Issue 555, 24 Jan 2020
Over her lifetime, an average woman scientist at a New Zealand university earns about $400,000 less than her male counterparts, reports a new study.
University of Canterbury researchers Drs Ann Brower and Alex James analysed a decade’s worth of data from research evaluations of every single university researcher in the country. Their findings, published in the journal PLOS One, reveal that less than half of the gender pay gap can be explained by differences in research performance and age.
"Taken singly, the internal logic of each hiring or promotion decision might cohere," write the authors. "But taken together, they reveal a strong pattern in which a man’s odds of being ranked associate or full professor are more than double those of a woman with equivalent recent research score and age."
“Although equity policies in hiring and promotions will narrow the gender gap over time, the ivory tower’s glass ceiling remains intact.”
The Prime Minister's Chief Science Advisor, Prof Juliet Gerrard, told RNZ it was clear New Zealand had a long-standing problem.
"The results are sadly not surprising - a mountain of anecdotes have suggested this significant pay gap is not explained by a difference in research performance and age."
Commenting to the Science Media Centre, Dr Isabelle Sin from Motu Economic and Public Policy Research, agreed the findings were not a surprise.
“Large gender pay gaps and a dearth of women in senior positions are well-known issues in many occupations in New Zealand. The relatively structured nature of the promotion system in academia might be expected to disadvantage women less than more ad hoc systems, but is clearly insufficient to achieve gender equality."
You can read further expert commentary from the SMC here.
"Human beings are medicine to human beings."
GP Glenn Colquhoun on the positive impact of a health practitioner's touch and attitude..
Coronavirus spread continues
As a coronavirus strain continues to spread from China, new research suggests it may have crossed from snakes to humans.
First detected in December, the virus - temporarily named 2019-nCoV - has spread from its epicentre in China's Wuhan city.
As of Friday, there have been 25 reported deaths among 830 confirmed cases. Cases have been confirmed in the USA, Japan, South Korea and Thailand, with at least 14 suspected cases being tested in the UK.
Overnight, the World Health Organization decided not to deem the virus a Public Health Emergency of International Concern, a decision many experts agreed with.
Professor Martin Hibberd from the London School of Hygiene and Tropical Medicine said the announcement was not surprising "as more evidence may be needed to make the case".
"WHO were criticised after announcing the pandemic strain of novel H1N1_2009, when the virus was eventually realised to have similar characteristics to seasonal influenza and is perhaps trying to avoid making the same mistake here with this novel coronavirus," he told the UK SMC.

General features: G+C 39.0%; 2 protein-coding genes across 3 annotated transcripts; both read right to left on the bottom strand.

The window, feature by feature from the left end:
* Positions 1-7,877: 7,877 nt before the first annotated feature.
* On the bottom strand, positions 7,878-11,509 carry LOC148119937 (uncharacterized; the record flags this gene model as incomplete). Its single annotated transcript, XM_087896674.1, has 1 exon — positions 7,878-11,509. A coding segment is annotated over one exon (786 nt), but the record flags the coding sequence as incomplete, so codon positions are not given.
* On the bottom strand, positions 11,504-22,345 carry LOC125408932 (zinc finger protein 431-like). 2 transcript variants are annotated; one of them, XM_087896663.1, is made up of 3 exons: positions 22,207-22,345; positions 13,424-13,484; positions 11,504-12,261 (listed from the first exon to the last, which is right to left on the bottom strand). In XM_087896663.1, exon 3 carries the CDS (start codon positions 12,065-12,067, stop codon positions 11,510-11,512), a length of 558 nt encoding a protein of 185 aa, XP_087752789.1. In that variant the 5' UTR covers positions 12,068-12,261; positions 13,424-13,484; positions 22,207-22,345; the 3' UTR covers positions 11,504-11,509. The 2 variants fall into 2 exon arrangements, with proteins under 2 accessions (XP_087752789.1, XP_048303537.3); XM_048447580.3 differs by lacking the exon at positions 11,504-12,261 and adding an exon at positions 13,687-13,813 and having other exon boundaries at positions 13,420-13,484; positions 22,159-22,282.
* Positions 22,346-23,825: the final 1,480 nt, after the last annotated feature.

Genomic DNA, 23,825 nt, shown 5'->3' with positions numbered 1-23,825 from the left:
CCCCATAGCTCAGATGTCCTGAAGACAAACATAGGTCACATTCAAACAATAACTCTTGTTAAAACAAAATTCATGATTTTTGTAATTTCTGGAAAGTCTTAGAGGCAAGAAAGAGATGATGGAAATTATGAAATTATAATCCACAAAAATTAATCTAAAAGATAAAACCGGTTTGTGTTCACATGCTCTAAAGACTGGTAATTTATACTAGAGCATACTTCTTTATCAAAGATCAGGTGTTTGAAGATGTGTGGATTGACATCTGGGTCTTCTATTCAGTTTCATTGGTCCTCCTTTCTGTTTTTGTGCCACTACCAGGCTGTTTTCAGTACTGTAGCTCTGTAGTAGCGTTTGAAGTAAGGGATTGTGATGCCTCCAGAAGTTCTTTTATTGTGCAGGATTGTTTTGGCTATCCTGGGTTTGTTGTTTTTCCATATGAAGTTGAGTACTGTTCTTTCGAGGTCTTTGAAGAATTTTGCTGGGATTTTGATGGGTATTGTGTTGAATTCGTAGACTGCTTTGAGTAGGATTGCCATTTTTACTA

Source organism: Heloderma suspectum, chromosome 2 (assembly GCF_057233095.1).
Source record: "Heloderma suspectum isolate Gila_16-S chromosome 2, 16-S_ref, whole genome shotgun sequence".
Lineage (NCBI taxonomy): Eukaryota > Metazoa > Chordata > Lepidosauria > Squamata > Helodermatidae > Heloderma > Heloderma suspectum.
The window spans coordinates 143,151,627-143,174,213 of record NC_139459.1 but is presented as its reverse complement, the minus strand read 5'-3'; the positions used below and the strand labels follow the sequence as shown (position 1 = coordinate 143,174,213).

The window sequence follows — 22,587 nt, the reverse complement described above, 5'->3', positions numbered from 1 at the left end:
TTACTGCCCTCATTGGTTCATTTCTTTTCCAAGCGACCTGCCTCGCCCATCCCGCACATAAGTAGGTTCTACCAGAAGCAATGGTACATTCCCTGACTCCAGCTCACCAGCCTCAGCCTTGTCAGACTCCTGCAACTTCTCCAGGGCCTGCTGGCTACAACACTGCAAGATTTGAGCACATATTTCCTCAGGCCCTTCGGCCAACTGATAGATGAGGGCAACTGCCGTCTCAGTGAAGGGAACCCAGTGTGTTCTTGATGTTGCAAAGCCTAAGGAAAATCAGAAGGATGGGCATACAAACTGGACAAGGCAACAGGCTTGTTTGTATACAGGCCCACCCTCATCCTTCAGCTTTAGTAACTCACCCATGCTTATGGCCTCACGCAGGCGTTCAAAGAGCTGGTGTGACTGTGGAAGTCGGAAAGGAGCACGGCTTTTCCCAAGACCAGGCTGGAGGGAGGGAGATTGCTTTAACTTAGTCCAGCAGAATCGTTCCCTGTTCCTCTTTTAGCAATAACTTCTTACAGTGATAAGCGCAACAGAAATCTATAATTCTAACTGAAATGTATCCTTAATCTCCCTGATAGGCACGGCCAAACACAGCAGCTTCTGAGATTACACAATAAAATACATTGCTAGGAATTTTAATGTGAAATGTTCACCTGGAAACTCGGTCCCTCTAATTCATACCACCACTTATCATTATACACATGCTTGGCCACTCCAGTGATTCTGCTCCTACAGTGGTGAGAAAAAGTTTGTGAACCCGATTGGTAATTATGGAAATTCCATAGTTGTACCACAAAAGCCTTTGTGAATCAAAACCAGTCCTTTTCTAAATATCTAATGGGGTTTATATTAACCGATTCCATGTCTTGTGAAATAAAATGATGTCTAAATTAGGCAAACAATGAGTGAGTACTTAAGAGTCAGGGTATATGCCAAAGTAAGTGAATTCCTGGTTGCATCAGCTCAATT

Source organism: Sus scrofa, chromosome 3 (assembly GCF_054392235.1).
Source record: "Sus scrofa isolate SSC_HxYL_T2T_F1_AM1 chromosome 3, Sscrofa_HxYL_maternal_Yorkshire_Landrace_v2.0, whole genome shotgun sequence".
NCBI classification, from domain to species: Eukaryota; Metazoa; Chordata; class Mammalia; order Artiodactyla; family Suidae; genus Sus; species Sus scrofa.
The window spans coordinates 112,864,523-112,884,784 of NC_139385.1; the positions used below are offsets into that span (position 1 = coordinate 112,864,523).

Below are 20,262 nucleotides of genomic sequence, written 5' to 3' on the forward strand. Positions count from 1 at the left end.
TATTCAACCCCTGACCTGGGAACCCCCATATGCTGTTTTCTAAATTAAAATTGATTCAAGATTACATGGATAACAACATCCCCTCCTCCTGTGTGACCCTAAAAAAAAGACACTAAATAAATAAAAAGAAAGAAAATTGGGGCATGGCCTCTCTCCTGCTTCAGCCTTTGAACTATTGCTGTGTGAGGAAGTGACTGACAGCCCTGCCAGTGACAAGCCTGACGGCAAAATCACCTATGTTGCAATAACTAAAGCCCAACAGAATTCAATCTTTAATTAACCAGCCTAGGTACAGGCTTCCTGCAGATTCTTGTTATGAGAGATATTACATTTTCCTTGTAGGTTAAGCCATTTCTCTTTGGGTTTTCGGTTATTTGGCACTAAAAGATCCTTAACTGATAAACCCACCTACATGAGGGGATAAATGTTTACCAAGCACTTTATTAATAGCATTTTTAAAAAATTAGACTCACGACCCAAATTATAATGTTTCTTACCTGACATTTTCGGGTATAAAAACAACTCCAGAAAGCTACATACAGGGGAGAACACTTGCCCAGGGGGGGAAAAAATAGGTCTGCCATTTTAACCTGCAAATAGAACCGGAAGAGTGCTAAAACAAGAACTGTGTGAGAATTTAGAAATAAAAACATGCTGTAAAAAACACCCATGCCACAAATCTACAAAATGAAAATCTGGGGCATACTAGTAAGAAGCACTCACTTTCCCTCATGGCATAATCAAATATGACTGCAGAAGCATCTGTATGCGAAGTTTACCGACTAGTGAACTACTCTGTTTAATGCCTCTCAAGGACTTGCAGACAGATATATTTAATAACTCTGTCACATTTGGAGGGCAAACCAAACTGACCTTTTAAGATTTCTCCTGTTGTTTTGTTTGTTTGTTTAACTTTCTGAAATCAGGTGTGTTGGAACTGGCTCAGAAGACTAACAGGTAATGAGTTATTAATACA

On Thursday, research published in the Journal of Medical Virology compared the genetic information of the virus with already-available information on other viruses and found that 2019-nCoV appears to have formed from a combination of a coronavirus found in bats and another from snakes.
Writing on Sciblogs, University of Auckland Associate Professor Siouxsie Wiles said that because it was winter in the northern hemisphere, "there are likely to be plenty of false alarms".
The SMC has been gathering expert comments on the virus.
Policy news &
M. bovis survey: A National Beef Survey will run over the next 12 months, testing 2,500 herds that have not previously been a part of any M. bovis testing programs.
Ecosanctuary opens: A new predator-proofed ecosanctuary has opened on Golden Bay's Cape Farewell, restoring a safe home for sea birds, native plants, giant snails and geckos.
Orhtopaedic implants: PHARMAC is seeking feedback on a proposal to list a range of orthopaedic implants and associated products in the Pharmaceutical Schedule.
Applications are open for all our 2020 Science Media SAVVY workshops, including our next workshop for Māori researchers.
These two-day media training workshops will be held in Auckland and Wellington next year in April, August, and November. A Christchurch workshop is planned mid-year, but dates are yet to be finalised.
2020 SAVVY dates
• Auckland, 16-17 April
• Christchurch, date TBC
• Wellington, 27-28 August
• Auckland, 12-13 November
These workshops are designed to increase confidence and enhance media skills in researchers so they can engage more effectively with the wider public through broadcast, print and social media.
Applications are open for two workshops in Auckland and one in Wellington. Use the drop-down menu to select which workshop you're applying for.
Media SAVVY for Māori researchers
In partnership with Ngā Pae o te Māramatanga, our tailored workshops for Māori researchers invite guest speakers from Māori and mainstream media to share their insights, and offer opportunities for Māori researchers to discuss common issues and perspectives.
Workshop fees have been waived, thanks to support from Curious Minds - He Whenua Hihiri i te Mahara. Travel and accommodation funding support may be available - please see the application for details.
Dates: 23-24 Apr at Te Herenga Waka Marae